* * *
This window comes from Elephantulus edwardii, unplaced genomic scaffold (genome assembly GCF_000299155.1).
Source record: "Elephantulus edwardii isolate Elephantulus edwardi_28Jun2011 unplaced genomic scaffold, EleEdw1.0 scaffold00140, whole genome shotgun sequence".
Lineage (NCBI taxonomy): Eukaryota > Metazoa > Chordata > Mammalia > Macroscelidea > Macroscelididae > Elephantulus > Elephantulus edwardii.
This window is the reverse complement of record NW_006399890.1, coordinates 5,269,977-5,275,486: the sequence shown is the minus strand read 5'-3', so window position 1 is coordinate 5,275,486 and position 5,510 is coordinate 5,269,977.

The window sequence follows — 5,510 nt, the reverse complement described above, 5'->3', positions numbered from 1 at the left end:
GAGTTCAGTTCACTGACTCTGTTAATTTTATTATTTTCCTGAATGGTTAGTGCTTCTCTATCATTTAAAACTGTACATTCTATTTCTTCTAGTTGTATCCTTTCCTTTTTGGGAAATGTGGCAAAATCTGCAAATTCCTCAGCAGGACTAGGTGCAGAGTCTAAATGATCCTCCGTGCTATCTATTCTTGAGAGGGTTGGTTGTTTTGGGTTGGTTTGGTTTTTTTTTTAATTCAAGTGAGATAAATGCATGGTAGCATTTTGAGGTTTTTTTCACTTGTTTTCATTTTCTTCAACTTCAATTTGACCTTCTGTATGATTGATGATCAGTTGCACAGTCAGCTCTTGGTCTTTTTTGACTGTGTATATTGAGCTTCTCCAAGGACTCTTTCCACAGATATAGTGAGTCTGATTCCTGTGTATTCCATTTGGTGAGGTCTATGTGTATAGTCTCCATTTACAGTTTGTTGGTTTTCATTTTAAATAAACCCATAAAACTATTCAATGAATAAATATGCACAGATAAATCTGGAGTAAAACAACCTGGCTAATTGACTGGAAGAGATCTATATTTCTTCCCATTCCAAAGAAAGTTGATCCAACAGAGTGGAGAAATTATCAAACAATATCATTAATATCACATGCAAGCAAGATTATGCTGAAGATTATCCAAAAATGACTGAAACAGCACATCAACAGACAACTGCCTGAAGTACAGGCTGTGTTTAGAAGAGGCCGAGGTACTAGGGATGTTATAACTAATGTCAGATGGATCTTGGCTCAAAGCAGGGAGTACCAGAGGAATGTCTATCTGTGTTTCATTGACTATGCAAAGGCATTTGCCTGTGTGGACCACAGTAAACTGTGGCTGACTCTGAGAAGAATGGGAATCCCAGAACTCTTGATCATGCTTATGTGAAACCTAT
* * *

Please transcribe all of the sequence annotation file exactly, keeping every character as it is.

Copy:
This window comes from Elephantulus edwardii, unplaced genomic scaffold (genome assembly GCF_000299155.1).
Source record: "Elephantulus edwardii isolate Elephantulus edwardi_28Jun2011 unplaced genomic scaffold, EleEdw1.0 scaffold00140, whole genome shotgun sequence".
Lineage (NCBI taxonomy): Eukaryota > Metazoa > Chordata > Mammalia > Macroscelidea > Macroscelididae > Elephantulus > Elephantulus edwardii.
This window is the reverse complement of record NW_006399890.1, coordinates 5,269,977-5,275,486: the sequence shown is the minus strand read 5'-3', so window position 1 is coordinate 5,275,486 and position 5,510 is coordinate 5,269,977.

The window sequence follows — 5,510 nt, the reverse complement described above, 5'->3', positions numbered from 1 at the left end:
GAGTTCAGTTCACTGACTCTGTTAATTTTATTATTTTCCTGAATGGTTAGTGCTTCTCTATCATTTAAAACTGTACATTCTATTTCTTCTAGTTGTATCCTTTCCTTTTTGGGAAATGTGGCAAAATCTGCAAATTCCTCAGCAGGACTAGGTGCAGAGTCTAAATGATCCTCCGTGCTATCTATTCTTGAGAGGGTTGGTTGTTTTGGGTTGGTTTGGTTTTTTTTTTAATTCAAGTGAGATAAATGCATGGTAGCATTTTGAGGTTTTTTTCACTTGTTTTCATTTTCTTCAACTTCAATTTGACCTTCTGTATGATTGATGATCAGTTGCACAGTCAGCTCTTGGTCTTTTTTGACTGTGTATATTGAGCTTCTCCAAGGACTCTTTCCACAGATATAGTGAGTCTGATTCCTGTGTATTCCATTTGGTGAGGTCTATGTGTATAGTCTCCATTTACAGTTTGTTGGTTTTCATTTTAAATAAACCCATAAAACTATTCAATGAATAAATATGCACAGATAAATCTGGAGTAAAACAACCTGGCTAATTGACTGGAAGAGATCTATATTTCTTCCCATTCCAAAGAAAGTTGATCCAACAGAGTGGAGAAATTATCAAACAATATCATTAATATCACATGCAAGCAAGATTATGCTGAAGATTATCCAAAAATGACTGAAACAGCACATCAACAGACAACTGCCTGAAGTACAGGCTGTGTTTAGAAGAGGCCGAGGTACTAGGGATGTTATAACTAATGTCAGATGGATCTTGGCTCAAAGCAGGGAGTACCAGAGGAATGTCTATCTGTGTTTCATTGACTATGCAAAGGCATTTGCCTGTGTGGACCACAGTAAACTGTGGCTGACTCTGAGAAGAATGGGAATCCCAGAACTCTTGATCATGCTTATGTGAAACCTAT